that's the best way to learn, in my opinion. in fact, some vendors will sell "lockpicking school kits" (here's one from Southord, scroll down to part number ST-23) or items with similar names. typically, these are low quality locks (like Kwiksets) all keyed alike but with pins removed, so that one cylinder has a single pin stack, the next one has two, and so on up to five. a GREAT way to get the feel for one's picks and learn the basics of manipulation. it's also very satisfying even for impatient people since even a relatively calm chimpanzee can open a lock with one or two pin stacks.

            Originally posted by tizbad99
            I can usually do it as long as its the back pin that is missing, but i think that adding the back pin make it about twice as hard, because its hard ot manouver in there without upsetting the other pins.
            i noticed below in your post you mentioned "Generaly i just use the diamond pick for one by one picking." this is often the case, and a limitation of what is an otherwise really versatile tool. half diamonds (large or small, but i prefer small) are nice in that they are suited to multiple techniques. you can lift pins individually with a diamond, or you can scrub/rake if you wish. ultimately, however, a diamond shape will prove to be less effective for either specific technique than other picks. consider trying to use a finger a.k.a. hook pick if you like lifting indivudal pins (the preferred method of most skilled people i know) or, if you are interested in raking, pick up an S or W rake.

            Originally posted by tizbad99
            One thing that i just cant seem to pick up is raking, i guess im just gonna have to keep trying
            you and me both, man. i am shit when it comes to raking. it's just not a technique i've ever bothered to get really good at. it's a pain, too, since many of the cheaper locks in early rounds of competitions can be raked very quickly if you are skilled at that method. (btw, i always like hearing people's opinion about something with respect to raking... do people who like to rake consider the picks to be one-sided or two-sided? i mean, do you feel there is a specific way that an S or W pick should be inserted? i've played with raking and have been able to pop open some really poor locks with the rake "upside down"... makes me wonder if they were designed specifically one way and i was lucky or if there is no wrong way to rake.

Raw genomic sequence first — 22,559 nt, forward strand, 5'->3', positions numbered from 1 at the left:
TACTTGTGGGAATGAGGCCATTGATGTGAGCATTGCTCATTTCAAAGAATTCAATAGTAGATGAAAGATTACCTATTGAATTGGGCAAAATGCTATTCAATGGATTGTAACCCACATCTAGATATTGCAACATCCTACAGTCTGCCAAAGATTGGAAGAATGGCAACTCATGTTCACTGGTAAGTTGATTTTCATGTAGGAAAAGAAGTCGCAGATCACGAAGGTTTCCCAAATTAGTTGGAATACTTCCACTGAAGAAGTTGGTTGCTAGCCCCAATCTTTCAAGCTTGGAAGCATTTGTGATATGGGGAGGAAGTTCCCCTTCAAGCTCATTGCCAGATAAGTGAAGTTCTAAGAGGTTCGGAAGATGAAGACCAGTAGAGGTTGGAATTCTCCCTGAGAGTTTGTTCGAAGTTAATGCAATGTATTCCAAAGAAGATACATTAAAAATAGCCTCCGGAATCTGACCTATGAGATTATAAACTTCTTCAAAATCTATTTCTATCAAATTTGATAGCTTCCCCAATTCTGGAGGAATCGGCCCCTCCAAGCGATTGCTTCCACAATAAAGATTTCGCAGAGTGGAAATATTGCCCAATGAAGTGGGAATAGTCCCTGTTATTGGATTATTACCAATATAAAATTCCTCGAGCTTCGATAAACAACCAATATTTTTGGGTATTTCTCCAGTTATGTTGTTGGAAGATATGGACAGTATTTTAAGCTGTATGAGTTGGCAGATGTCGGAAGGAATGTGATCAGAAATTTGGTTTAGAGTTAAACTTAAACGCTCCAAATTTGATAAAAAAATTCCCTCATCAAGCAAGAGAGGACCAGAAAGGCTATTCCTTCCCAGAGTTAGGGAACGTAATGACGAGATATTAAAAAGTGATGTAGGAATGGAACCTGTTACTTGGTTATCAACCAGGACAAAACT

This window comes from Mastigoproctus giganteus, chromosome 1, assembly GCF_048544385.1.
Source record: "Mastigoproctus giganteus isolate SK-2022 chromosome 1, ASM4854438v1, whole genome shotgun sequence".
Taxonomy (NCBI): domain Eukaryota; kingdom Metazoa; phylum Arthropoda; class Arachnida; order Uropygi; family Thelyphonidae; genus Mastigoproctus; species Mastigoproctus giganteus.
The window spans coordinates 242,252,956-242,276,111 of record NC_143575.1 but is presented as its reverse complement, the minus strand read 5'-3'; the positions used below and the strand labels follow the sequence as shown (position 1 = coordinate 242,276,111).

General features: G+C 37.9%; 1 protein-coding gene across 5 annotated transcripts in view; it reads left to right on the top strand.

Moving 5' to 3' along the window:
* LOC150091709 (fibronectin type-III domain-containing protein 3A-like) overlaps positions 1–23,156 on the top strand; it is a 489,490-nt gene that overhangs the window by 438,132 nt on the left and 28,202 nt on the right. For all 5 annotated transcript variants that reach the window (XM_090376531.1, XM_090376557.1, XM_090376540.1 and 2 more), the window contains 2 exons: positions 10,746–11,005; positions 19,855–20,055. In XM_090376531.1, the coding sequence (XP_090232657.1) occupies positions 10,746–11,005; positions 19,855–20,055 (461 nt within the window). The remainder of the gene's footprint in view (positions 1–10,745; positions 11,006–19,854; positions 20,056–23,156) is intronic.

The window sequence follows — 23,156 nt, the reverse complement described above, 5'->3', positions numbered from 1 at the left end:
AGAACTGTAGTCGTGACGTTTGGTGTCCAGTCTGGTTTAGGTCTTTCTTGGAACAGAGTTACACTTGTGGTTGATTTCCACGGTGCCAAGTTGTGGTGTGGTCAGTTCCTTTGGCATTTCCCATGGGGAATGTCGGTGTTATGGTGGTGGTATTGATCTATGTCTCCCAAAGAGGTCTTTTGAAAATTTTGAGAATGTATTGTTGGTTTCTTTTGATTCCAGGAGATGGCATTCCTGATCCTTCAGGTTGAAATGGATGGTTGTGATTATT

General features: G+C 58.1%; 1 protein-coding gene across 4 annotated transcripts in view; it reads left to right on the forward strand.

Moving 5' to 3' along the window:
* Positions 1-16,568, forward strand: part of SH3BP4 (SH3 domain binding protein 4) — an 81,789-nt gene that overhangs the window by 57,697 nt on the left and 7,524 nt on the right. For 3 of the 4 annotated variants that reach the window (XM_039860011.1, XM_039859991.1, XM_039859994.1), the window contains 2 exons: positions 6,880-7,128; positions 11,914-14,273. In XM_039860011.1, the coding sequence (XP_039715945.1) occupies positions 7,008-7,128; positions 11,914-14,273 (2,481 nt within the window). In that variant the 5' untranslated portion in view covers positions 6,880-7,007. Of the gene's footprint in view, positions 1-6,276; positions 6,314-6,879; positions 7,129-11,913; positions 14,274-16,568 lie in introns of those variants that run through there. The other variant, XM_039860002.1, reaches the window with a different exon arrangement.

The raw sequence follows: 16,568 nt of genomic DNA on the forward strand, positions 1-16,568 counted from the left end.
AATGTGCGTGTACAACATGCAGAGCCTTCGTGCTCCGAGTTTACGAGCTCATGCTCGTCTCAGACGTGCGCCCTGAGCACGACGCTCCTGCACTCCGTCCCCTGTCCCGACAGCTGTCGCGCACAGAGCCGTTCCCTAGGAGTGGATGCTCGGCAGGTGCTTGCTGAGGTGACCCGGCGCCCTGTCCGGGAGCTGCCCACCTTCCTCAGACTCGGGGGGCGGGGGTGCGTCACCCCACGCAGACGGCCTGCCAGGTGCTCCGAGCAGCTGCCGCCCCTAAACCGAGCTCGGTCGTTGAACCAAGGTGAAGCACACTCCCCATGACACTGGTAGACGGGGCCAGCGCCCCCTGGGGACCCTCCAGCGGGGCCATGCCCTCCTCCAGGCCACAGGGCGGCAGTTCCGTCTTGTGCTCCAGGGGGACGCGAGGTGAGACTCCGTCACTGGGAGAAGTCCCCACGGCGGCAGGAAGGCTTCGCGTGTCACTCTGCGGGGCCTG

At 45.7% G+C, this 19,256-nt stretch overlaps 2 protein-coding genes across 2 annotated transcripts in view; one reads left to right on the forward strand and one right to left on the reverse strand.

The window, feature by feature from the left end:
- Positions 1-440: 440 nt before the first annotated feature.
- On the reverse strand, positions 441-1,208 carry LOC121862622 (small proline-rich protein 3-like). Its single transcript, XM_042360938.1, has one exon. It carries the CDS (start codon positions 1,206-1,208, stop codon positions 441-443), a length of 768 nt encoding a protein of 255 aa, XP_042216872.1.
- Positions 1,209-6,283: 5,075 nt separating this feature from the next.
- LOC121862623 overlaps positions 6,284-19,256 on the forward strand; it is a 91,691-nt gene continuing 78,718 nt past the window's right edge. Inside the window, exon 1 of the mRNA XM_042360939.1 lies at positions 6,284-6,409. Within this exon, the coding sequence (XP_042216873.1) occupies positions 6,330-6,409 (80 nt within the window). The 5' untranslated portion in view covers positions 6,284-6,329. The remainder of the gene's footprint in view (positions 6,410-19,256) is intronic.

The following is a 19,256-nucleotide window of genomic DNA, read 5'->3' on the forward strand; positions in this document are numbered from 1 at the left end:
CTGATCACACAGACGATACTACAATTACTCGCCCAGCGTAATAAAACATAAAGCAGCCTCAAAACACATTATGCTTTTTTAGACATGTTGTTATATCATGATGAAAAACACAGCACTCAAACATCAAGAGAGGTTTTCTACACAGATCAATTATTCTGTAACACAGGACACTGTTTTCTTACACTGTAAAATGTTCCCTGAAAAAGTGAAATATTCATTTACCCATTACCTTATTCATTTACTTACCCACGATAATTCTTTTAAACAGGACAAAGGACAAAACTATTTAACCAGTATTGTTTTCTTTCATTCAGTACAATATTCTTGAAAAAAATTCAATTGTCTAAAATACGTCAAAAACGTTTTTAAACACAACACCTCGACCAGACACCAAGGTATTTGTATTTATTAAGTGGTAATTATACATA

Originally posted by rjsquirrel
            I got interested in it from reading Richard Feynman's autobiography ... The whole section on security (or lack thereof) at Los Alamos during the Manhattan Project was a hoot.
            yeah, i first heard about this in the conclusion of a piece criticizing security through obscurity written by Matt Blaze entitled Keep It Secret, Stupid which described "a story that Richard Feynman famously told about his days on the Manhattan project. Some simple vulnerabilities (and user interface problems) made it easy to open most of the safes in use at Los Alamos. He eventually demonstrated the problem to the Army officials in charge. Horrified, they promised to do something about it. The response? A memo ordering the staff to keep Feynman away from their safes. "

            Originally posted by Siviak
            I am looking forward to learning more about lockpicking this year. ... I want to learn more this year.
            heh... you coming to my talk, man? in addition to some new techniques and tricks i'll also be offering up drinks, swag, and other such prizes. sit where i can see you raise your hand.

            (btw, keep an eye on the schedule since i'm currently slated for sunday afternoon but this is likely going to change to earlier on friday since i'm going to conduct a whole hands-on session with anyone interested after i leave the stage.)
            Last edited by Deviant Ollam; July 11, 2005, 08:07. Reason: adding URL link
            "I'll admit I had an OiNK account and frequented it quite often… What made OiNK a great place was that it was like the world's greatest record store… iTunes kind of feels like Sam Goody to me. I don't feel cool when I go there. I'm tired of seeing John Mayer's face pop up. I feel like I'm being hustled when I visit there, and I don't think their product is that great. DRM, low bit rate, etc... OiNK it existed because it filled a void of what people want."
            - Trent Reznor

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            • #21
              I first learned how to pick locks at the lockpicking village at the Chaos Communication Congress in Hamburg round late 2015. A friendly fellow showed me how to hold the lock and the tension wrench with one hand and a pick with the other. I bought a picking set and some locks and I brought them to parties when I could until Covid happened.